This story is brought to you by our sponsor SynbiCITE, which is accelerating the commercialization of synthetic biology applications. To learn how SynbiCITE is nucleating a sustainable UK economy, visit www.synbicite.com.
The city of Manchester, UK was at the heart of the 19th-century industrial revolution, when technological advances transformed the industrial landscape and impacted all aspects of everyday living. During this time, with the transition to new mechanical and chemical manufacturing processes, industrial production increased tremendously, bringing wealth and power to Great Britain as an economic global leader.
Now in the 21st Century, with the results of industrialization, technological and medical developments, we are faced with a different set of societal challenges, including: an ever-increasing and ageing global population, affordable health care, resource efficiency, food security, climate change, and energy shortages. Coupled to this is the growing recognition that we need to change our reliance on petrochemicals and to address the global environmental impact of our production processes and waste products. The development of “cleaner, greener” sustainable production processes through low carbon technologies and the efficient use of resources, towards a circular bio-based economy and cleaner economic growth, is one of the greatest industrial opportunities of our time.
Bio-based chemical production processes are already delivering major economic impact for industrial biotechnology (IB), but there is huge potential for the tools and techniques of synthetic biology to dramatically enrich and expand bio-based production routes. Once again Manchester is leading this 21st Century bio-industrial revolution, building on a proud tradition as the historical home of chemical engineering, and in pioneering the use of biological fermentation processes for chemicals production (initiated by Chaim Weizmann). IB is a major research strength of the University of Manchester, with pioneering discovery, interdisciplinary collaboration and cross sector partnerships. Centred in the Manchester Institute of Biotechnology (MIB), there is a focus on the biological production of diverse high-value chemicals and materials, and the valorization of waste through the development and application of key enabling technologies — synthetic biology in particular.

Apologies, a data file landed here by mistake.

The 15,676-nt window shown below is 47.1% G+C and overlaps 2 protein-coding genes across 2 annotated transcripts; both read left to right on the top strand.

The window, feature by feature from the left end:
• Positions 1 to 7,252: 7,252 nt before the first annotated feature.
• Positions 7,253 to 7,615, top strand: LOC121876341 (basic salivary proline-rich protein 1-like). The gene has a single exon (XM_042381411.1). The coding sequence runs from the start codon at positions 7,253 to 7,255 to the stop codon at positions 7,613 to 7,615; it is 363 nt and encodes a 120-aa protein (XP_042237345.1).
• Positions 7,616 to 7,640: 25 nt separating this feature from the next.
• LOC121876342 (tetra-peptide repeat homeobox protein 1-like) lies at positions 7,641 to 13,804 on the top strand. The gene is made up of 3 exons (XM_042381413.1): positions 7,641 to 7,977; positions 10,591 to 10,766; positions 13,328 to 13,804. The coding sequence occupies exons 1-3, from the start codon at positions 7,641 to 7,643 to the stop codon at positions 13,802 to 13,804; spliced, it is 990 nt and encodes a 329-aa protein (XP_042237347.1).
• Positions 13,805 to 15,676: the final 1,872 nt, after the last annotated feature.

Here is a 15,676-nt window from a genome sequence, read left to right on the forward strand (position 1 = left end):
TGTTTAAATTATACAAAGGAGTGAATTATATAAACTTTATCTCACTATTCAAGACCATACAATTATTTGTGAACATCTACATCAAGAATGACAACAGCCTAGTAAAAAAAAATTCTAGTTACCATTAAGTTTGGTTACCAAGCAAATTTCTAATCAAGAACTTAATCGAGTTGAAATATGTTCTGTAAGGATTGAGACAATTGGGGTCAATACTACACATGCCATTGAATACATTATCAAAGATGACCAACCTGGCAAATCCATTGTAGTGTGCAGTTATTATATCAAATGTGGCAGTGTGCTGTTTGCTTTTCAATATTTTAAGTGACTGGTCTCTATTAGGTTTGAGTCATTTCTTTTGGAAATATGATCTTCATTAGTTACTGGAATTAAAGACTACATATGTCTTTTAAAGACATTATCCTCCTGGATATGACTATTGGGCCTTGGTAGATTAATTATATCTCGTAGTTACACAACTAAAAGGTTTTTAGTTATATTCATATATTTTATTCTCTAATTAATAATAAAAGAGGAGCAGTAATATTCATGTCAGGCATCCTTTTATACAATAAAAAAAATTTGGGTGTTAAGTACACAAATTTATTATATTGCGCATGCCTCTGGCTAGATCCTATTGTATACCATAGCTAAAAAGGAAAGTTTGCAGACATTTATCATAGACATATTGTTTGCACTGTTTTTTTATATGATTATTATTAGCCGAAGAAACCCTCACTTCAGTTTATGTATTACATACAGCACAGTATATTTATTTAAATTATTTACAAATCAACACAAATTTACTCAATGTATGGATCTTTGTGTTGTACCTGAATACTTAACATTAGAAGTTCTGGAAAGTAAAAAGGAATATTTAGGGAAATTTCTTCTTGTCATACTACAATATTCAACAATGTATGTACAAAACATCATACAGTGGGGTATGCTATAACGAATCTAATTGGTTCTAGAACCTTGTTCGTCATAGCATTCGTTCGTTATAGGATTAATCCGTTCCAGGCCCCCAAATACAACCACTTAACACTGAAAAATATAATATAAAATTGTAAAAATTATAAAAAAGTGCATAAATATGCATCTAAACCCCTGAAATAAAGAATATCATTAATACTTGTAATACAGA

In 2014, Manchester received major synthetic biology research funding (>£10M,) for SYNBIOCHEM, a Synthetic Biology Research Centre for fine and speciality chemicals production, as part of a National UK investment strategy to establish a comprehensive network of research centres, DNA Foundries, Centres of Doctoral training and a National Innovation and Knowledge Centre (SynbiCITE). This ongoing strategy is aimed to ensure that the UK is positioned at the forefront of future sustainable IB and bio-manufacturing developments in the drive towards the global bio-economy.
The SYNBIOCHEM Centre was built upon the world-leading fundamental research of the University of Manchester’s Institute of Biotechnology (MIB, www.mib.ac.uk), where it unites expertise from across the foundational sciences, including biological catalysis, analytics, systems biology and computational modelling to deliver a bio-engineering foundry. Co-directed by Professors Nigel Scrutton, Eriko Takano and Nicholas Turner, the Centre unites 29 research groups supported by an expert team of Senior Experimental Officers to implement the Centre’s challenge-led collaborative science programmes. This next generation synthetic biology research is directed towards understanding, harnessing and directing the inherent biosynthetic capacity of microorganisms towards the production of diverse novel speciality chemicals, and to deliver high concentrations of industrially important compounds with increasing predictability and speed. By coupling new capabilities in the rational design of genetic circuits and pathways for the production of fine chemicals, and the targeted discovery of new chemical entities with potential bioactive properties, we will move towards a “dial-a-molecule” capability, for a wide range of IB applications, including: new products and intermediates for drug development, agrochemical and new materials for sustainable bio-manufacturing.